Do you think today’s Budget will help small businesses?
The Chancellor offered little in the way of support for small businesses. The key small business announcement was in fact made on Tuesday with the government backed ‘credit easing’ National Loan Guarantee Scheme. However, only four banks have signed up to participate in offering low interest rate loans to small business. Do you think this is enough? Whilst the Banks are again urged to offer loans to small business, we frequently hear from business owners that Banks are not willing to lend.
There are several ways in which a small business can raise funds:
The more traditional method is to take out a loan with a Bank. On that loan, you pay interest. This is something that the Banks have been reluctant to offer in recent years. One potential way of successfully taking out a loan is to obtain a guaranteed loan, secured against an asset you own. However, with the current decline in house prices, this can prove difficult for many small business owners as the security may no longer be available with your property.
An alternative method, that is becoming increasingly common, is to offer the Bank a personal guarantee against the loan. This provides the Bank with that comfort that you have personally guaranteed to repay the loan. If you are unable to provide a personal guarantee yourself, the bank may accept a personal guarantee from a family member.
Another possibility is to take out an agreed overdraft with your Bank. This method can be more cost effective than taking out a loan from a Bank, provided you stay within your agreed overdraft.
The final way of raising finance through borrowing is by lending money from family or friends. This is often the least expensive option, as the interest rate is likely to be less than what a Bank would offer. However, be sure to pay the loan back in the agreed timescale, at the agreed interest rate, or you may find yourself in disputes with family members or close friends.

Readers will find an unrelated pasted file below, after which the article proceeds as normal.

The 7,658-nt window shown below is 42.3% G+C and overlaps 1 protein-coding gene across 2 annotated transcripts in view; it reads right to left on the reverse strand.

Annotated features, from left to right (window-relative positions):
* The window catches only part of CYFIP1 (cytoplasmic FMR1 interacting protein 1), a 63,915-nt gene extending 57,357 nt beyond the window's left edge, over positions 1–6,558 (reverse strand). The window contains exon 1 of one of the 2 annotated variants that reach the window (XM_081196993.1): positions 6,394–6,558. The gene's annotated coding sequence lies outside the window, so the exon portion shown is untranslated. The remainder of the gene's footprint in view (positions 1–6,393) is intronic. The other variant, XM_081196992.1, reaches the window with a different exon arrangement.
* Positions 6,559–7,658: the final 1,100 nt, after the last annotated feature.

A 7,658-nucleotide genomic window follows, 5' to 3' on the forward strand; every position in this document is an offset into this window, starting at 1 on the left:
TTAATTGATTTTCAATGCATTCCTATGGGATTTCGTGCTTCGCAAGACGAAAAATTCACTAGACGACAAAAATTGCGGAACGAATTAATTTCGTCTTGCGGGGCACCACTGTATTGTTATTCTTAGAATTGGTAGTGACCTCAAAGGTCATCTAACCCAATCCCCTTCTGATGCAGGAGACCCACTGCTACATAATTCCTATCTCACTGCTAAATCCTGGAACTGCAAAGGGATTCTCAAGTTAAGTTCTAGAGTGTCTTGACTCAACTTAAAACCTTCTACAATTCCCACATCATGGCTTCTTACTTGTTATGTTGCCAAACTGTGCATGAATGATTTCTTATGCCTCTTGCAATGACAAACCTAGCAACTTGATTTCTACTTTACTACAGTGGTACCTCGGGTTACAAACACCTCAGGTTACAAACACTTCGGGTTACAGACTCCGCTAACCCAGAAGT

The methods outlined above are all forms of lending which create debt in the company. Therefore, before taking such a step, you should speak to an independent financial expert for further advice and information
There are of course other ways of raising funds for your small business that don’t create debt in the company. For example, if you obtain an investment from a venture capitalist, your ownership would be diluted, but you would have a debt. Whilst you would have to share your profits with the investor, there may not be a requirement to repay the investment.
If you decided to set up a limited company, you may be able to get investments from family or friends and in return, offer them shares in the company.. This would again dilute your shareholding, but would not create debt in the company.
Whilst certain criteria would need to be met, subject to you being eligible, you may be able to receive a government grant or sponsorship. This form of funding is not repayable and is something you should consider.
Finally, if your cash flow is tight, there are other ways of obtaining finance such as invoice finance. This can take the form of invoice discounting or factoring and both can be beneficial to a business experiencing short term cash flow problems.
As you read this blog, you will no doubt be hearing different views on whether the Banks are lending money to small businesses. Whichever view is correct; there are a number of alternatives which you should consider if you require finance for a business.
If you wish to discuss your financing options in more detail, please do not hesitate to contact Hodgsons for further advice.